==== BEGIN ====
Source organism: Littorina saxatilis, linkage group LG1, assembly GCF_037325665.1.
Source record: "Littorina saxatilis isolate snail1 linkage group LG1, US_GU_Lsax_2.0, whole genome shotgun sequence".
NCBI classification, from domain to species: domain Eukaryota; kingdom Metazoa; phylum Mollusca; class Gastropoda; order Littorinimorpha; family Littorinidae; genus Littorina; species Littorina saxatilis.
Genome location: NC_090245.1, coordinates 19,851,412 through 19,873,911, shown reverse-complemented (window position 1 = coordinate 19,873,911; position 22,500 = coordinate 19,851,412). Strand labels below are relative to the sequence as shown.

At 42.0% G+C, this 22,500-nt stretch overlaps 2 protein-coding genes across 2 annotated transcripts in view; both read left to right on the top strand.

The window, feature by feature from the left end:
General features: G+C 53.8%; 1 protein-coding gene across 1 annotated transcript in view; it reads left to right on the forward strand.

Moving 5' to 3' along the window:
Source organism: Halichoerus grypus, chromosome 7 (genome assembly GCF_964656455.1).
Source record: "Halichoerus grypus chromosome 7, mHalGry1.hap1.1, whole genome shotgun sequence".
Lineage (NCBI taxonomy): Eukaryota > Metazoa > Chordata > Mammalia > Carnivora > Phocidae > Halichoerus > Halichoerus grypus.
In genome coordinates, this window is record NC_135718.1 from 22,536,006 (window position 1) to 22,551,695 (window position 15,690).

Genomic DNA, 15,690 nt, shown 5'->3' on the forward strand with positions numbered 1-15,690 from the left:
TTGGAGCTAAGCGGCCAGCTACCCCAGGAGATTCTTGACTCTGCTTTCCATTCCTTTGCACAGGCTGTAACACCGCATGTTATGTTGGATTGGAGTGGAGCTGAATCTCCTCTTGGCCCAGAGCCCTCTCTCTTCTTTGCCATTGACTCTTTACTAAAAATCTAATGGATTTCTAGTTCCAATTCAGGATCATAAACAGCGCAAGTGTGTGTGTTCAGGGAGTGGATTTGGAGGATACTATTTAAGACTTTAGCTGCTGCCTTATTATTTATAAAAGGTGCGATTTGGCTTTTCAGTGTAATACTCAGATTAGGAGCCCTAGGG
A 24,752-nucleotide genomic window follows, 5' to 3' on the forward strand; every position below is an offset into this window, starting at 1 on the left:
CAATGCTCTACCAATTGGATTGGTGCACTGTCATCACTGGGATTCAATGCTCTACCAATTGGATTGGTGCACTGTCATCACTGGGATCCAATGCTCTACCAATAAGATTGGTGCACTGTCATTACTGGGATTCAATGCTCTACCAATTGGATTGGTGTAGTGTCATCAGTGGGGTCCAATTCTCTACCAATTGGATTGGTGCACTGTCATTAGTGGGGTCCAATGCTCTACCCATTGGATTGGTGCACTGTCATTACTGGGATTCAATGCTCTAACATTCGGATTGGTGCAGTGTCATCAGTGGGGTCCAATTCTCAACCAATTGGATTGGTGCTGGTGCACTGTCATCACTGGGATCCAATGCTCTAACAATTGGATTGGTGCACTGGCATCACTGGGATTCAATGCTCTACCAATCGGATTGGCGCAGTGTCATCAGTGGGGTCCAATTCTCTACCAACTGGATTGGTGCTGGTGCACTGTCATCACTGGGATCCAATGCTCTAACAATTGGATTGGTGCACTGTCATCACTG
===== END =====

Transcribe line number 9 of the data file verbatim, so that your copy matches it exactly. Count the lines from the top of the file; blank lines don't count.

Source organism: Halichoerus grypus, chromosome 7 (genome assembly GCF_964656455.1).